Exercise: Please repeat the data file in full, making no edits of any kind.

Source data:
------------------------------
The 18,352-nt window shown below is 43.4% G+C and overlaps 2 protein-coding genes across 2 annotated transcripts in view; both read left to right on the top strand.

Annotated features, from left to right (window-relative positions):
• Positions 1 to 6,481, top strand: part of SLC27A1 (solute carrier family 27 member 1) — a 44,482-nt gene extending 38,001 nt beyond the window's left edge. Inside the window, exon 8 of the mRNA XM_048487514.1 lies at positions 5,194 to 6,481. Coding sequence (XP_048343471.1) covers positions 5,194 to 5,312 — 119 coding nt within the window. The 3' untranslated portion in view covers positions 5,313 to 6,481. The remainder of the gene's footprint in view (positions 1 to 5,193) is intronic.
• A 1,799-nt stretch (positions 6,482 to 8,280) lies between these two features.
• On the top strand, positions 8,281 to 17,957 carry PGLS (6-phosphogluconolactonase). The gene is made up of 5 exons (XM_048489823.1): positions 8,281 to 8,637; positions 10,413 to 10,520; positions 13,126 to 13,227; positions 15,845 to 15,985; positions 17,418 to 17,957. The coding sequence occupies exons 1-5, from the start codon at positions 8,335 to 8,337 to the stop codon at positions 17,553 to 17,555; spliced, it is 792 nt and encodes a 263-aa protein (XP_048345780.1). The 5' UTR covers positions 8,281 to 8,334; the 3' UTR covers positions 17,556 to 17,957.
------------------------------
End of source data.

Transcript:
The 18,352-nt window shown below is 43.4% G+C and overlaps 2 protein-coding genes across 2 annotated transcripts in view; both read left to right on the top strand.

Annotated features, from left to right (window-relative positions):
• Positions 1 to 6,481, top strand: part of SLC27A1 (solute carrier family 27 member 1) — a 44,482-nt gene extending 38,001 nt beyond the window's left edge. Inside the window, exon 8 of the mRNA XM_048487514.1 lies at positions 5,194 to 6,481. Coding sequence (XP_048343471.1) covers positions 5,194 to 5,312 — 119 coding nt within the window. The 3' untranslated portion in view covers positions 5,313 to 6,481. The remainder of the gene's footprint in view (positions 1 to 5,193) is intronic.
• A 1,799-nt stretch (positions 6,482 to 8,280) lies between these two features.
• On the top strand, positions 8,281 to 17,957 carry PGLS (6-phosphogluconolactonase). The gene is made up of 5 exons (XM_048489823.1): positions 8,281 to 8,637; positions 10,413 to 10,520; positions 13,126 to 13,227; positions 15,845 to 15,985; positions 17,418 to 17,957. The coding sequence occupies exons 1-5, from the start codon at positions 8,335 to 8,337 to the stop codon at positions 17,553 to 17,555; spliced, it is 792 nt and encodes a 263-aa protein (XP_048345780.1). The 5' UTR covers positions 8,281 to 8,334; the 3' UTR covers positions 17,556 to 17,957.